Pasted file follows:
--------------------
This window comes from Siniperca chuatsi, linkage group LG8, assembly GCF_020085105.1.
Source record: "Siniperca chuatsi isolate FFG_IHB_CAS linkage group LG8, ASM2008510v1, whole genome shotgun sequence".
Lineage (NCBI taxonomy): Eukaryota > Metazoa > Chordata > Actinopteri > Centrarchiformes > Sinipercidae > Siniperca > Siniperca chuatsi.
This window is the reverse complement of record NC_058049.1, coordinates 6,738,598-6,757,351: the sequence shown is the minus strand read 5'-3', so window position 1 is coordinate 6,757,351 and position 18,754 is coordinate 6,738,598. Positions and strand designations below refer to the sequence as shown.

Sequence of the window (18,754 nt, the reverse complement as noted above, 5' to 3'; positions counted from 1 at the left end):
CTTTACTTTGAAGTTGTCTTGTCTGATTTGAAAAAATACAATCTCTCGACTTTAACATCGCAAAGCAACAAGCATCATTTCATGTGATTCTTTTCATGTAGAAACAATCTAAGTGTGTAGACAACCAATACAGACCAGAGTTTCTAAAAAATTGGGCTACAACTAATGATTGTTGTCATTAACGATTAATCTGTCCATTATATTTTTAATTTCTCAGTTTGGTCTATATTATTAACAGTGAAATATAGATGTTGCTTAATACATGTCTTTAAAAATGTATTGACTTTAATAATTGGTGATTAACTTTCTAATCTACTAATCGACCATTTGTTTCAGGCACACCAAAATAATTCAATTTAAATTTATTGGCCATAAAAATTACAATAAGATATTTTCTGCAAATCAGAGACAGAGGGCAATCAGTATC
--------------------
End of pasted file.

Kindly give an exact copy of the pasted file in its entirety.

This window comes from Siniperca chuatsi, linkage group LG8, assembly GCF_020085105.1.
Source record: "Siniperca chuatsi isolate FFG_IHB_CAS linkage group LG8, ASM2008510v1, whole genome shotgun sequence".
Lineage (NCBI taxonomy): Eukaryota > Metazoa > Chordata > Actinopteri > Centrarchiformes > Sinipercidae > Siniperca > Siniperca chuatsi.
This window is the reverse complement of record NC_058049.1, coordinates 6,738,598-6,757,351: the sequence shown is the minus strand read 5'-3', so window position 1 is coordinate 6,757,351 and position 18,754 is coordinate 6,738,598. Positions and strand designations below refer to the sequence as shown.

Sequence of the window (18,754 nt, the reverse complement as noted above, 5' to 3'; positions counted from 1 at the left end):
CTTTACTTTGAAGTTGTCTTGTCTGATTTGAAAAAATACAATCTCTCGACTTTAACATCGCAAAGCAACAAGCATCATTTCATGTGATTCTTTTCATGTAGAAACAATCTAAGTGTGTAGACAACCAATACAGACCAGAGTTTCTAAAAAATTGGGCTACAACTAATGATTGTTGTCATTAACGATTAATCTGTCCATTATATTTTTAATTTCTCAGTTTGGTCTATATTATTAACAGTGAAATATAGATGTTGCTTAATACATGTCTTTAAAAATGTATTGACTTTAATAATTGGTGATTAACTTTCTAATCTACTAATCGACCATTTGTTTCAGGCACACCAAAATAATTCAATTTAAATTTATTGGCCATAAAAATTACAATAAGATATTTTCTGCAAATCAGAGACAGAGGGCAATCAGTATC